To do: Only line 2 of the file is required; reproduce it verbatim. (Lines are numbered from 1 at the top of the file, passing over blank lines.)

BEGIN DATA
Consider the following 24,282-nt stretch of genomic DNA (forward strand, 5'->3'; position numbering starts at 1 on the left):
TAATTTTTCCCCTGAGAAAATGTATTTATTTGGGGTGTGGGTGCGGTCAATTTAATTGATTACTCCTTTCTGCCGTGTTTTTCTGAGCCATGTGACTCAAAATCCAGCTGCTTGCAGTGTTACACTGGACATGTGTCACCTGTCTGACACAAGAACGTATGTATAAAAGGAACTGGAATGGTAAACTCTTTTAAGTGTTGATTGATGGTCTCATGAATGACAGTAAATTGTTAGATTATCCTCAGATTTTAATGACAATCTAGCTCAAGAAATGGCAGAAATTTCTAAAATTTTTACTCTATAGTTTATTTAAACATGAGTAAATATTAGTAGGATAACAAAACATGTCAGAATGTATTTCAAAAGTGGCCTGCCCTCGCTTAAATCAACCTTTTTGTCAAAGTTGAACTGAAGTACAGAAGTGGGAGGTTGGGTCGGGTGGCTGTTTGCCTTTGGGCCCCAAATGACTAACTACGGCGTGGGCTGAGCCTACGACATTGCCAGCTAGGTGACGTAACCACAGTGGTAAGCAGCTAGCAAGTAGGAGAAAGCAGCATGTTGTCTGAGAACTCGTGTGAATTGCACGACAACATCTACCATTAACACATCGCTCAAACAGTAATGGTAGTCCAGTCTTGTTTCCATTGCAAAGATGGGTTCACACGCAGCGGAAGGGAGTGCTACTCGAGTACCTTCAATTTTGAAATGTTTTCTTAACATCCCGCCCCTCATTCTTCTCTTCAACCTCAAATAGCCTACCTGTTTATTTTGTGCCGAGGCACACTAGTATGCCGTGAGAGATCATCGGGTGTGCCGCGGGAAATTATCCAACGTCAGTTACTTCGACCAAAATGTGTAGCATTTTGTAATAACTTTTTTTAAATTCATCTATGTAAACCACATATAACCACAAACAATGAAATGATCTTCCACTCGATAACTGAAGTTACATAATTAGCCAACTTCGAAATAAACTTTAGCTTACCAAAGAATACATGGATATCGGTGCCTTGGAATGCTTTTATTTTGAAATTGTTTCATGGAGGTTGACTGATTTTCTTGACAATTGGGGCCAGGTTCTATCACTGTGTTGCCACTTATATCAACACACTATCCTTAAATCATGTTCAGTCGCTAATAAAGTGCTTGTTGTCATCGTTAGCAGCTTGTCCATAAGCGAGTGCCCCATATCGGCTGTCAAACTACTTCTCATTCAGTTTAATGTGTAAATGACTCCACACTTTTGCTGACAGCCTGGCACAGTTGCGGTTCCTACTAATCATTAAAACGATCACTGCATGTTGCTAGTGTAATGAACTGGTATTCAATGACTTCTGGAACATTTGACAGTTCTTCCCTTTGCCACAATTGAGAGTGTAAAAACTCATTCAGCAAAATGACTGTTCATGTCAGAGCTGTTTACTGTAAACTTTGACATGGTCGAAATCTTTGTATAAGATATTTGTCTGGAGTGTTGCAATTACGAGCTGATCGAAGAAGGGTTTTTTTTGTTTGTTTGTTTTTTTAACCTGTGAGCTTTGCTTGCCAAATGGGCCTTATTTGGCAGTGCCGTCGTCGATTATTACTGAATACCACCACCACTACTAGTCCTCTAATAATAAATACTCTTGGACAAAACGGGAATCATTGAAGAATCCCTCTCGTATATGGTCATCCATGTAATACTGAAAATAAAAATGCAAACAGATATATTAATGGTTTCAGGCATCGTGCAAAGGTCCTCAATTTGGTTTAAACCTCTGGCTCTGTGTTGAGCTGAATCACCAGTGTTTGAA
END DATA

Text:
TAATTTTTCCCCTGAGAAAATGTATTTATTTGGGGTGTGGGTGCGGTCAATTTAATTGATTACTCCTTTCTGCCGTGTTTTTCTGAGCCATGTGACTCAAAATCCAGCTGCTTGCAGTGTTACACTGGACATGTGTCACCTGTCTGACACAAGAACGTATGTATAAAAGGAACTGGAATGGTAAACTCTTTTAAGTGTTGATTGATGGTCTCATGAATGACAGTAAATTGTTAGATTATCCTCAGATTTTAATGACAATCTAGCTCAAGAAATGGCAGAAATTTCTAAAATTTTTACTCTATAGTTTATTTAAACATGAGTAAATATTAGTAGGATAACAAAACATGTCAGAATGTATTTCAAAAGTGGCCTGCCCTCGCTTAAATCAACCTTTTTGTCAAAGTTGAACTGAAGTACAGAAGTGGGAGGTTGGGTCGGGTGGCTGTTTGCCTTTGGGCCCCAAATGACTAACTACGGCGTGGGCTGAGCCTACGACATTGCCAGCTAGGTGACGTAACCACAGTGGTAAGCAGCTAGCAAGTAGGAGAAAGCAGCATGTTGTCTGAGAACTCGTGTGAATTGCACGACAACATCTACCATTAACACATCGCTCAAACAGTAATGGTAGTCCAGTCTTGTTTCCATTGCAAAGATGGGTTCACACGCAGCGGAAGGGAGTGCTACTCGAGTACCTTCAATTTTGAAATGTTTTCTTAACATCCCGCCCCTCATTCTTCTCTTCAACCTCAAATAGCCTACCTGTTTATTTTGTGCCGAGGCACACTAGTATGCCGTGAGAGATCATCGGGTGTGCCGCGGGAAATTATCCAACGTCAGTTACTTCGACCAAAATGTGTAGCATTTTGTAATAACTTTTTTTAAATTCATCTATGTAAACCACATATAACCACAAACAATGAAATGATCTTCCACTCGATAACTGAAGTTACATAATTAGCCAACTTCGAAATAAACTTTAGCTTACCAAAGAATACATGGATATCGGTGCCTTGGAATGCTTTTATTTTGAAATTGTTTCATGGAGGTTGACTGATTTTCTTGACAATTGGGGCCAGGTTCTATCACTGTGTTGCCACTTATATCAACACACTATCCTTAAATCATGTTCAGTCGCTAATAAAGTGCTTGTTGTCATCGTTAGCAGCTTGTCCATAAGCGAGTGCCCCATATCGGCTGTCAAACTACTTCTCATTCAGTTTAATGTGTAAATGACTCCACACTTTTGCTGACAGCCTGGCACAGTTGCGGTTCCTACTAATCATTAAAACGATCACTGCATGTTGCTAGTGTAATGAACTGGTATTCAATGACTTCTGGAACATTTGACAGTTCTTCCCTTTGCCACAATTGAGAGTGTAAAAACTCATTCAGCAAAATGACTGTTCATGTCAGAGCTGTTTACTGTAAACTTTGACATGGTCGAAATCTTTGTATAAGATATTTGTCTGGAGTGTTGCAATTACGAGCTGATCGAAGAAGGGTTTTTTTTGTTTGTTTGTTTTTTTAACCTGTGAGCTTTGCTTGCCAAATGGGCCTTATTTGGCAGTGCCGTCGTCGATTATTACTGAATACCACCACCACTACTAGTCCTCTAATAATAAATACTCTTGGACAAAACGGGAATCATTGAAGAATCCCTCTCGTATATGGTCATCCATGTAATACTGAAAATAAAAATGCAAACAGATATATTAATGGTTTCAGGCATCGTGCAAAGGTCCTCAATTTGGTTTAAACCTCTGGCTCTGTGTTGAGCTGAATCACCAGTGTTTGAA